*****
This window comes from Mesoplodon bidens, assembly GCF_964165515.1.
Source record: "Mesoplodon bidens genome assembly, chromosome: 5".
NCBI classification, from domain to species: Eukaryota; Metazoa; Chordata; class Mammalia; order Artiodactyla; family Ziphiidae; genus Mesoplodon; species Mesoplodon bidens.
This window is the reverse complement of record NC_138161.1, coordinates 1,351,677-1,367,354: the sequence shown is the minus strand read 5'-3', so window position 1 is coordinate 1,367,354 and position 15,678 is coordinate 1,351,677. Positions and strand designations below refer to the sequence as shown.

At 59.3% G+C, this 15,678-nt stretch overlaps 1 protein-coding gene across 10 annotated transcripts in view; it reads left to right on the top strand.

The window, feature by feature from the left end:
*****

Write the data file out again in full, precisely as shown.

This window comes from Mesoplodon bidens, assembly GCF_964165515.1.
Source record: "Mesoplodon bidens genome assembly, chromosome: 5".
NCBI classification, from domain to species: Eukaryota; Metazoa; Chordata; class Mammalia; order Artiodactyla; family Ziphiidae; genus Mesoplodon; species Mesoplodon bidens.
This window is the reverse complement of record NC_138161.1, coordinates 1,351,677-1,367,354: the sequence shown is the minus strand read 5'-3', so window position 1 is coordinate 1,367,354 and position 15,678 is coordinate 1,351,677. Positions and strand designations below refer to the sequence as shown.

At 59.3% G+C, this 15,678-nt stretch overlaps 1 protein-coding gene across 10 annotated transcripts in view; it reads left to right on the top strand.

The window, feature by feature from the left end: